Wednesday, August 05, 2009

Ender's Game: a Review

As a family we just finished reading “Ender’s Game” by Orson Scott Card. I was very apprehensive about reading it with the kids because of the quite serious theme, especially near the end. Not surprisingly Rachel has been having a very hard time with it. I remember being disturbed by the book when I first read it in High School. I shared my concerns with my father who encouraged me to continue on and read “Speaker for the Dead”. The sequel does redeem many of the seriously unethical aspects of the first book, but on its own I cannot recommend that anybody read “Ender’s Game”.
Lately I’ve been reading several book s on psychology, decision making, ethics and philosophy. It’s with this extra education that I was even more disgusted by “Ender’s Game”. If you haven’t read the book and don’t want any spoilers, stop reading now.
In the first Chapter the government has intentionally bred a child to be the commander of the next army. They even violated local laws in order to allow the child to be born. Not only did this child have little to no choice about his future, this is just the tip of the iceberg for the ends-justifies-the-means mentality that influences every single action of the government as it pertains to Ender.
At an age when he can still show you how old he is with his fingers Ender is intentionally put into situations where he is forced to defend himself. Eventually he even is forced to kill. He is also praised for not stopping when the threat is simply gone, but to continue until he completely destroys his enemy. In the most brutal scene he continues to attack a fellow student after he is knocked unconscious. As if allowing this wasn’t unethical enough Ender’s handlers told him that his victims were merely transferred and concealed the true horror of his actions from him.
All this was foreshadowing for the last few chapters. There Ender is deceived again, this time into destroying an entire species. Again the full scope of his actions was held from him. He was told that the war he was fighting was just a game. They encouraged him to be unethical and to not play by any rules. By his own admission he cheated. He just wanted to end the game. They weren’t real. He was encouraged to believe that the enemy was teachers and that’s the only game he was trying to win. Had he known the full scope of his actions he likely would have responded differently.
The really disturbing part of the last chapters came when you realize that the war was over before he had attacked. The buggers were trying to apologize for their mistaken invasion but simply didn’t know how to communicate with us. Victoria and I even speculated that the second attack, which was a complete victory for the humans, was even a peace offering to make them feel victorious and not pursue the issue any further. Had they not encouraged totally destruction as the only definition of victory there would have been no further conflict.
So why am I getting so upset about this? It’s only fiction, right? Unfortunately we live in a world where far too many people believe that once you’ve defined and enemy the only thing left is too destroy them. We live in a world were decent people will succumb to situational evil and commit unspeakable atrocities. We’ve sacrificed American values and liberty in the name of victory and didn’t even give diplomacy a fair chance. Our leaders define political opinions as if there were only patriots and terrorists and nothing in between. We post hoc justify all of this as if the actions themselves are proof of their efficacy. Just because we destroyed a counties ability to wage war doesn’t prove that they were planning an attack. We have manipulated congress, the public and the media with false information to support going to war. Etc. etc. etc. The parallels from this book are far too many for me to simply dismiss it as fiction.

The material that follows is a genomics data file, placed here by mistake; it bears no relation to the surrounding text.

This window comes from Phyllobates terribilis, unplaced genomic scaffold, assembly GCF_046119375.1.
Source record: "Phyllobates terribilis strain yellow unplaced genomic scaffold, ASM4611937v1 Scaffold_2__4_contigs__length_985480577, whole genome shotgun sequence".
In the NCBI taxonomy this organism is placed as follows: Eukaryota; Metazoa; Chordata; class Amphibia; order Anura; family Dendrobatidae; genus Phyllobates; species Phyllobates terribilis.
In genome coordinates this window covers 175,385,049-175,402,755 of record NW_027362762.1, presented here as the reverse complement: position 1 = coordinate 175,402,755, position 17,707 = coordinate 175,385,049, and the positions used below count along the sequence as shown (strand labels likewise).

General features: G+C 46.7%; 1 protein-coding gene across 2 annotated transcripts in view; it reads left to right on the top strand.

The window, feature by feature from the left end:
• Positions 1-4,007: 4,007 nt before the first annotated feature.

Card has had numerous calls from Hollywood to turn this book into a movie. I confess that I think the training at the battle school would make for good action scenes. I am just very concerned that those scenes would be the only take-away and the overwhelming horror of his childhood would be lost.
We’re going to read “Speaker for the Dead” next. It’s a much better book for exactly the opposite reasons that I disliked “Ender’s Game”. Ender is allowed to think. He doesn’t rush to judgment. He has a conscience and diplomacy is encouraged. But most of all he understands what he is doing and why. It makes him a much better leader and a better human being. I think Rachel will be able to sleep a little better once we finish it.


  1. If you haven't already done so, I would recommend Ender in Exile. It covers the gap between Ender's Game and Speaker for the Dead.

  2. Cool, I just finished reading Card's latest, Ender in Exile! It is a direct sequel to Ender's Game and preceeds Speaker for the Dead. But yea, Speaker does a nice job of letting Ender think and helping him cope with his guilt. Sounds like some fun family time reads.

  3. It's on my reading list but so ae quite a few others too. Thanks for the recommendations.

  4. FYI
    Release date Nov 10, 2009
    Orson Scott Card
    The authorized Ender Companion written by Jake Black

  5. Anonymous5:46 PM

    Acutally you should read all the Ender series. I think there is six books in it now. The later books do a great job explaining the first and making your point.

    Adam K.

  6. I've read the first four and I'm currently working on Ender in Exile. I own Ender's Shadow but haven't cracked the spine on it yet.

  7. I have also been reading the Enders game series and have put some stuff on my ideas behind the philosophy behind it on my blog check it out if you want to